We’ve all had it happen. You meticulously craft an ecommerce email campaign that’s gonna help you sell a ton of products. You build a beautiful HTML template, write engaging copy, and A/B test your subject line. You implement an obvious and compelling call to action.
And after all that work, the landing page that your email directs folks to has a high bounce rate—or worse, a low conversion rate.
It could be that your emails are writing checks your click-through destination can’t cash. If you send out a 15% off promotion for dog treats and link your audience to someplace with no mention of the discount, visitors are gonna be confused—and they’ll lose interest in a hurry.
Bottom line: Failing to match the messaging in your email with the copy and visuals on your landing page will hurt your conversion rate.
Maybe you already know it’s a problem, but you feel like you don’t have the resources to pair all of your offers with campaign-specific pages. Fortunately, there’s an easy fix. Here’s why you need to match your emails to your landing pages in your next ecommerce campaign, and how you can do it really, really well.
- Why email recipients aren’t buying what you’re selling
- Why every ecommerce email should have its own landing page
- How to match your emails and landing pages to maximize conversions
- Examples of effective email and landing page pairs
- How *not* to message match your ecommerce emails
The Real Reasons Your Email Subscribers Aren’t Buying
Let’s be honest. Sometimes in marketing, you can get away with doing less—and that’s a problem.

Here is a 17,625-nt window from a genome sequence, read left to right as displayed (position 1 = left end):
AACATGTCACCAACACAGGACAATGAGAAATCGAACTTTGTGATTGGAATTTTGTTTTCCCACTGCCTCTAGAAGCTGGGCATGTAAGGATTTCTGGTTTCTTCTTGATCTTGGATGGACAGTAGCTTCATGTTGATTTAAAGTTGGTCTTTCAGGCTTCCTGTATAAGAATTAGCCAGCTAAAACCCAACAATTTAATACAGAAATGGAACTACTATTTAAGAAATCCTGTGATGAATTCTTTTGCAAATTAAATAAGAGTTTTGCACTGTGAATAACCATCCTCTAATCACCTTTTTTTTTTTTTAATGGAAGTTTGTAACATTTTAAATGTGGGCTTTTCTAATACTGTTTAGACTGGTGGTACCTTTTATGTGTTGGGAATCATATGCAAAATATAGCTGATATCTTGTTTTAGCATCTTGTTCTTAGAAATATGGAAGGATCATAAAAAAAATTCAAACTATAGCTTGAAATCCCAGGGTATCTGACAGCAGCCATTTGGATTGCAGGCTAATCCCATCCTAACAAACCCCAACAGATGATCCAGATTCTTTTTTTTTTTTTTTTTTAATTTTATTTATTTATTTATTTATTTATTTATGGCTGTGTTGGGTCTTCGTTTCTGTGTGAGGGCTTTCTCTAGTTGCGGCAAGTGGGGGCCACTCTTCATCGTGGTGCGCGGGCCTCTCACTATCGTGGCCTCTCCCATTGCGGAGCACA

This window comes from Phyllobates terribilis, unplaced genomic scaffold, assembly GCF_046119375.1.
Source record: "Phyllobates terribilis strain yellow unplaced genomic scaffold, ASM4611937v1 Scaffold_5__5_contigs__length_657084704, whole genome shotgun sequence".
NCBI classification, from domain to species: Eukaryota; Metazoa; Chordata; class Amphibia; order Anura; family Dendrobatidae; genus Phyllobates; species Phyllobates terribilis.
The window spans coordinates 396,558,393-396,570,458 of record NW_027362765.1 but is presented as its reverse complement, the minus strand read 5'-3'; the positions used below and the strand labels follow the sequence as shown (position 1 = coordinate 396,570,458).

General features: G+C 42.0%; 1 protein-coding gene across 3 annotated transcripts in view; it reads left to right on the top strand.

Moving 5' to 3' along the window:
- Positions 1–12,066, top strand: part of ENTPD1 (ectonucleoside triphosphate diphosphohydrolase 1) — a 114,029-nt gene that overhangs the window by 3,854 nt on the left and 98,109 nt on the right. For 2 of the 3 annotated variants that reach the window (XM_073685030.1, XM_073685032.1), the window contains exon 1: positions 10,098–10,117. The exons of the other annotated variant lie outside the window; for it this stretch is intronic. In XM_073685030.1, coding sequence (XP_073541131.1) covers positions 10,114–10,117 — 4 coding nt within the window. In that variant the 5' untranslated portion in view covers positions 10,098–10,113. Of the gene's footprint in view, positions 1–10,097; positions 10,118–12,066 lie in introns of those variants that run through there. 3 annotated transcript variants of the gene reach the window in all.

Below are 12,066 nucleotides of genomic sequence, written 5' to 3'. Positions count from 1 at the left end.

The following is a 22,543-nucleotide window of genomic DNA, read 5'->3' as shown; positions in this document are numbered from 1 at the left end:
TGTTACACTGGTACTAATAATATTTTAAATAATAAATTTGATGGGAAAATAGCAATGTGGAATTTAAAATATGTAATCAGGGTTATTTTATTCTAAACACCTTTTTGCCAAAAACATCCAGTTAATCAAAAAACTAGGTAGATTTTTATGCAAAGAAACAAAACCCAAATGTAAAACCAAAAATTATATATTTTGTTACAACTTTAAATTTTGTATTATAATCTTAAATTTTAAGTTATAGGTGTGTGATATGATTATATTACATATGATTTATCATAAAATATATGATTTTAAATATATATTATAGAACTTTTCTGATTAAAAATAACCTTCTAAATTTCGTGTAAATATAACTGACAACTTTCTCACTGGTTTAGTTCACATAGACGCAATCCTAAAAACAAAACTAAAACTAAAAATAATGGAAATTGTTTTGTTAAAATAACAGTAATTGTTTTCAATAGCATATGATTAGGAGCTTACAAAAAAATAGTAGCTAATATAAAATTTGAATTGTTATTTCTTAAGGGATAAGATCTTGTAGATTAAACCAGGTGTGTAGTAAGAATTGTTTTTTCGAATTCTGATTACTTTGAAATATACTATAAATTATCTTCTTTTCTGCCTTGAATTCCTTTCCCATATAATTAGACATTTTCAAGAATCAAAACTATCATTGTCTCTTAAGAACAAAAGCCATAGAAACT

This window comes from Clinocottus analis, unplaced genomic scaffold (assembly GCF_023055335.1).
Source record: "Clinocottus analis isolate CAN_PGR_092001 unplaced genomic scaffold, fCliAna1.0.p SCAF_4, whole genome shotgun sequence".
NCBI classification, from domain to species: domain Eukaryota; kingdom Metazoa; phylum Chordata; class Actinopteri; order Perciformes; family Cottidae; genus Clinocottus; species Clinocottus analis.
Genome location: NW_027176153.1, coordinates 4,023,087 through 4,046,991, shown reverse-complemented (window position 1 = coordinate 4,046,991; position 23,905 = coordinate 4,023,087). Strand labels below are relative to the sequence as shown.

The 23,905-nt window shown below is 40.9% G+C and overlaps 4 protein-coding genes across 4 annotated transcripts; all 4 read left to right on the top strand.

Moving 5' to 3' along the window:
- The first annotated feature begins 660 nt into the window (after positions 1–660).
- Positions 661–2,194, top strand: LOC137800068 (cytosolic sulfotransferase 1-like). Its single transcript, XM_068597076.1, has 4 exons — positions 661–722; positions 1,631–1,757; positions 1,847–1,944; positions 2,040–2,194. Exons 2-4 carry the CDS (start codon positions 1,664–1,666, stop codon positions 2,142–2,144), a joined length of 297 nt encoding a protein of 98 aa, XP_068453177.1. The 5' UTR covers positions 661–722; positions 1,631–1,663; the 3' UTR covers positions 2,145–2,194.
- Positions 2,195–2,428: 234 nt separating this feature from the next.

Email marketing offers some of the best ROI in the business. When you’ve already got someone’s email address, you can expect them to open 14% of the emails you send, with click-through rates just under 7% overall. Estimates suggest that there’s $44 of revenue generated for every dollar spent on email marketing.
With stats like these, you can just half-butt your ecomm email promotions and still do pretty good, right?
Not exactly. If your emails are paired with landing pages that have high bounce rates or low conversion rates, you’re not just leaving money on the table—you’re also bombarding your potential customers with marketing that just doesn’t resonate.
Here are some of the common reasons email promos underperform:
1. Your storefront product page isn’t enough
Data indicates the average bounce rate is 9%, even with load times of less than two seconds. If you’ve seen higher bounce rates on the destination page of your email promos, it might be that you’re not linking to a relevant enough page in the first place.
Your online store’s product pages are specific no-no’s for this purpose. They’re often short, lack details mentioned in your email, and don’t create a consistent experience from click to click.
2. You’ve got too many escape routes